Friday, January 30, 2015

change / shift gears

@arnoldgoldman has just suggested shift gears versus change gears for today's Twitter Difference of the Day. I've noticed this one before without being able to put my finger on which one belonged to which dialect. It turns out there's good reason for my confusion--you hear both in both dialects. So what's the story? Is one 'an Americanism'?

Looking in the Corpus of Global Web-Based English, I found more of both in American and more of shift in both dialects. 

change shift
American 98 153
British 42 53

Using a web-based corpus is possibly a bit funny for this, since authorship isn't known and they might be writing for an international audience (among other reasons). So, what happens when we look at books published in US and UK? I checked out Google Books--which also has a lot of problems in classifying data, but we hope that the sheer amount of well-classified data limits the effect of the poorly classified examples. (E.g. I once found that because a publisher put its founding date in the 18th century on its title pages, Google books thought that its books were written in the 18th century. Including the ones about television.)

The books data seems to explain things better. (NB: Firefox doesn't seem to be able to handle the dates on the bottom line, but other browsers can. But if you're on Firefox, scrolling over the chart should show dates. Or maybe this is just my Firefox.).

Here's the American:

And here's the British:

What we have here is that both shift and change are earlier in American than British (though the first  change gears are pretty close to one another--so that's just a matter of new technology needing new expressions). Then shift was introduced in the US in the 1910s, and fairly steadily rose until it overtook change in the early 1960s. The Americanness of the introduction is confirmed in the OED where all examples for its first several decades are American--though the OED does not label it as an AmE (or 'orig. U.S.') usage. When shift got to be used more than change in AmE, it started to be really noticed in BrE and now we have a situation where both dialects tend to use the newer verb shift, but haven't forgotten the older one--though change is still more common in BrE than AmE.

Now back to marking!

Tuesday, January 27, 2015


Have been very taken up with marking/grading/marking/grading/marking/grading/marking/grading/marking/grading...yes, it seems interminable to me too. Not finished yet, so just dipping my toe back into Tuesday night blogging with a short one.

Liz B in the UK emailed to ask me how to interpret English cucumber in an American recipe. And I replied with something like (but I've edited it now):
an English cucumber is just the kind you'd buy normally in a British supermarket as 'a cucumber'. They differ from the ones usually sold in the US, which are shorter, thicker- and smoother-skinned, and have bigger seeds.

So, here's what's called a cucumber in the UK and an English cucumber or seedless cucumber or even burpless cucumber in the US:


And here's what's called a cucumber in the US, which I've never seen in Britain so I don't know that it's called anything in the UK:

Before anyone asks, neither of these are BrE courgettes/AmE zucchini, which were discussed back at the Big List of Vegetables.  And if you want to know about pickled cucumbers [if you want to read my RANT about pickled cucumbers], click on those lovely, often misleading words. Oh, and the clipping cuke is an Americanism. We must be very fond of them to give them a nickname.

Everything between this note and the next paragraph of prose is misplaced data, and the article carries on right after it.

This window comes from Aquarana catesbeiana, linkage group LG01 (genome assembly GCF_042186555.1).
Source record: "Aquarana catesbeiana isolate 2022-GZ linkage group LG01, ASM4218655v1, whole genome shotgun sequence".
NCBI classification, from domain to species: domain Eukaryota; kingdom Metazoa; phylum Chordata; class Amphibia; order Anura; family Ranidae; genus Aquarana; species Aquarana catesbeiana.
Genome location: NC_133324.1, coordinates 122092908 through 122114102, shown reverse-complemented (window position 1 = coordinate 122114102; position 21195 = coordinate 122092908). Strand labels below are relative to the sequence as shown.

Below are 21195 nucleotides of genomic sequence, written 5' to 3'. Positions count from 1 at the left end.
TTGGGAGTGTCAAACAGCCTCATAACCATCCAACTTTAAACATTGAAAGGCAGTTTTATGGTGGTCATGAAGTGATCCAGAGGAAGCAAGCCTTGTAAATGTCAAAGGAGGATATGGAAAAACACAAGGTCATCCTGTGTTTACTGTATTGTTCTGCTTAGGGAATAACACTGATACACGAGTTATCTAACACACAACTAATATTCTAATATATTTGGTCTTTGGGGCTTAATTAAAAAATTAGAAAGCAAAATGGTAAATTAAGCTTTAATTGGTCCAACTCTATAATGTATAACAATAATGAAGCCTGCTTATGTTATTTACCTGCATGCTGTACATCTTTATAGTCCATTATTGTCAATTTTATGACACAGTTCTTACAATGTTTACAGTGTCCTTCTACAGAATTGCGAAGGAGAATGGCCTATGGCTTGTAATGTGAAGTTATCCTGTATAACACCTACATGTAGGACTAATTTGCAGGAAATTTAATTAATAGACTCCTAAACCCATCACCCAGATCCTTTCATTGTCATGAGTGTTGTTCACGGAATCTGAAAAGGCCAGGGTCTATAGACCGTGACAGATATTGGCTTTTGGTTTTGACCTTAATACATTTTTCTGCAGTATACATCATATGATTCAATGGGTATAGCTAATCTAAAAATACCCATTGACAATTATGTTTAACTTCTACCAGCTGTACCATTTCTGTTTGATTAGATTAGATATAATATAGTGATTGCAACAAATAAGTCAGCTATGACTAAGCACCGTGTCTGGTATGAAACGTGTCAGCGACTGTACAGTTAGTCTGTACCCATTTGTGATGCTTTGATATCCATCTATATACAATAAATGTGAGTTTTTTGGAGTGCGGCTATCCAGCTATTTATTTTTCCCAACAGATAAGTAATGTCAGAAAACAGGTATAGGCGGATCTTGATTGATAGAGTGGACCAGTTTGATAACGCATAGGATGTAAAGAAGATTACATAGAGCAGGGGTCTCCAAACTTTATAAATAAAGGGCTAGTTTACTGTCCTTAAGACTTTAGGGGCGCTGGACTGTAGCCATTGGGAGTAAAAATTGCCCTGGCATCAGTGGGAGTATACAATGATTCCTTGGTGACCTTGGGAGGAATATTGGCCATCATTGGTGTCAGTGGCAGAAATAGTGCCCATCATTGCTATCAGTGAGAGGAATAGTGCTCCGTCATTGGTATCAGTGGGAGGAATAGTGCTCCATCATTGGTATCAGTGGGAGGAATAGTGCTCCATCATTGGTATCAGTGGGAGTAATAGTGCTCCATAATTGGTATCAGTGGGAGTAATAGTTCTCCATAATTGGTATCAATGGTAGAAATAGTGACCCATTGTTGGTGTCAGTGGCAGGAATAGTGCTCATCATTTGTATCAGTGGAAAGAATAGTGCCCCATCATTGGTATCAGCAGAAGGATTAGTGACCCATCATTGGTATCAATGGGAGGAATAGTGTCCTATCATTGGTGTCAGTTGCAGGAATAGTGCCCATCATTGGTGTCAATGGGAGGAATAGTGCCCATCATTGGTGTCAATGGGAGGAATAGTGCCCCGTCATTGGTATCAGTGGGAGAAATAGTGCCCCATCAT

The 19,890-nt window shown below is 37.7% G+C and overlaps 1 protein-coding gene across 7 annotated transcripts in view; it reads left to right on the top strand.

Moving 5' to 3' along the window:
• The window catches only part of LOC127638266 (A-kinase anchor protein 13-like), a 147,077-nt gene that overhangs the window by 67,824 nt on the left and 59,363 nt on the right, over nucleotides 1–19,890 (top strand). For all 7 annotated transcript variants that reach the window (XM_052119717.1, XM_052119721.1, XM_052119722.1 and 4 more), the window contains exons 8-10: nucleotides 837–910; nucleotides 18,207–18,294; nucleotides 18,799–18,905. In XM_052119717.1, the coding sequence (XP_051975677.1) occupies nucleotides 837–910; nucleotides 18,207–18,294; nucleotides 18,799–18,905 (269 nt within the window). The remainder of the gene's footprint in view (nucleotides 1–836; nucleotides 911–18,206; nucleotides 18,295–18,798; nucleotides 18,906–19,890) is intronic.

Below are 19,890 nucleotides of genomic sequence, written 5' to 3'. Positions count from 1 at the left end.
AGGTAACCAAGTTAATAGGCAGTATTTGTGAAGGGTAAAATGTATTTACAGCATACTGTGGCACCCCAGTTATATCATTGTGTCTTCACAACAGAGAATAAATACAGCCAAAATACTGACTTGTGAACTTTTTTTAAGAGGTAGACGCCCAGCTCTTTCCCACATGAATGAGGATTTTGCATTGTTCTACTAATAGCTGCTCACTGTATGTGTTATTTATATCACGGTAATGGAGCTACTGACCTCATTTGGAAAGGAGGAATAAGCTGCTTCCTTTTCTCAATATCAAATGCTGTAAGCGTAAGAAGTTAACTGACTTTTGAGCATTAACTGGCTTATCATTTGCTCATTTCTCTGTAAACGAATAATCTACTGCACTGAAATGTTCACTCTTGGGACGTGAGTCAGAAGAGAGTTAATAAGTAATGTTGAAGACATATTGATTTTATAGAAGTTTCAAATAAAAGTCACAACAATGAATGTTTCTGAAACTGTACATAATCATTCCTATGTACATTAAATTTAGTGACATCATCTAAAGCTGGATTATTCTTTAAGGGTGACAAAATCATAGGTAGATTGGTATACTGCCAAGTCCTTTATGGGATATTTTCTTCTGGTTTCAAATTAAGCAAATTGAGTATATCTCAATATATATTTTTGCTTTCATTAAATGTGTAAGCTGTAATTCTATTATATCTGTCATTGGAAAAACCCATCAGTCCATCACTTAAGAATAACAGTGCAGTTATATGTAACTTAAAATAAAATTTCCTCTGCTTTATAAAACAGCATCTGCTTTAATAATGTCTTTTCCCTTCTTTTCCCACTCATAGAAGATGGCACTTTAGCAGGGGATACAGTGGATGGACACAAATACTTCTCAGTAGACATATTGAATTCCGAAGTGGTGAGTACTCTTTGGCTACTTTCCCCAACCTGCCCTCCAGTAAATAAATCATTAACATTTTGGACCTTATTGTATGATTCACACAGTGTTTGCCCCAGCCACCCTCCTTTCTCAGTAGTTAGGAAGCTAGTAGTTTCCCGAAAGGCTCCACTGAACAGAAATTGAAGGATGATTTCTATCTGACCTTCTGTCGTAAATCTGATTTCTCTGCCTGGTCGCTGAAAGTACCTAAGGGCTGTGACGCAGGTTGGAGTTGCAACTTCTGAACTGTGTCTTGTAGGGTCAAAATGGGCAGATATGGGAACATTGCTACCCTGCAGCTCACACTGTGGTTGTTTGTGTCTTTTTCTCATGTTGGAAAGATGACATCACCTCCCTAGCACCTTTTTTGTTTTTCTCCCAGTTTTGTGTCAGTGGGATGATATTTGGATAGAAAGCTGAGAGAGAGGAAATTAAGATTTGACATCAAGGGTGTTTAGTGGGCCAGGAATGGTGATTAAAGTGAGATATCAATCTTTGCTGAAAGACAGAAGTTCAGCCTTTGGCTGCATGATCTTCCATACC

Friday, January 02, 2015

Word of the Year round-up

Since I presented four Words of the Year in four posts, I thought it might be useful to have one post that lists all four. Then I thought: why not have a look at all of the US-to-UK and UK-to-US Words of the Year since I started doing them in the first year of the blog?  Yeah, why not?  So here's a (orig. AmE) round-up of the words to date, followed by some reflection/critique of my picks to date.

From US to UK I've declared these Words of the Year (click on them to be taken to the original post):
2006: muffin-top
2007: cookie
2008: meh
2009: staycation
2010: shellacking
2011: for the win - FTW
2012: wonk
2013: Black Friday 
2014 (adjective): awesome
2014 (noun): bake-off

From UK to US I've declared these Words of the Year:
2006: wanker 
2007: (baby) bump
2008:  to vet (e.g. a candidate)
2009: to go missing 
2010: ginger (redhead)
2011: kettling
2012: bollocks
2013: bum
2014 (adjective): dodgy
2014 (noun): gap year

My thoughts on these:
  • I think I've got better at it over the years. The first year is a bit of an embarrassment, because muffin top is probably originally Australian. It may have been reinforced in the UK by use from the US--at least that was my perception at the time--but I would not have picked it today.
  • We see more 'naughty' words in the UK-to-US direction. The only time I've been tempted to have a 'naughty' one in the US-to-UK direction was in 2012 when my British brother-in-law (and various students of mine) took on the AmE use of douche as an insult (short for douchebag). As discussed in those posts, when people take on words for taboo things from other languages or dialects, they often use them in ways and contexts that they wouldn't in their native dialect. This is especially the case of wanker (and derivatives) in AmE, where it just sounds like a funny thing to say and probably does not (for most US users) give rise to images of male masturbation. Americans often find British words for taboo things 'quaint'. At the same time some British folk find Americans prudish in their reactions to our shared taboo words. 'The c-word' has far more currency in the UK and the social barriers involved in the use of 'the f-word' differ considerably. That's a topic for another post. Possibly on this new blog.
  • A number of the US-to-UK words feel rather dated. This is in large part due to the necessity that the word be 'of the year' in some way. British English speakers use lots of Americanisms, but in order to be WotY, I look for active discussions of them or use of them in the news, etc. Meh.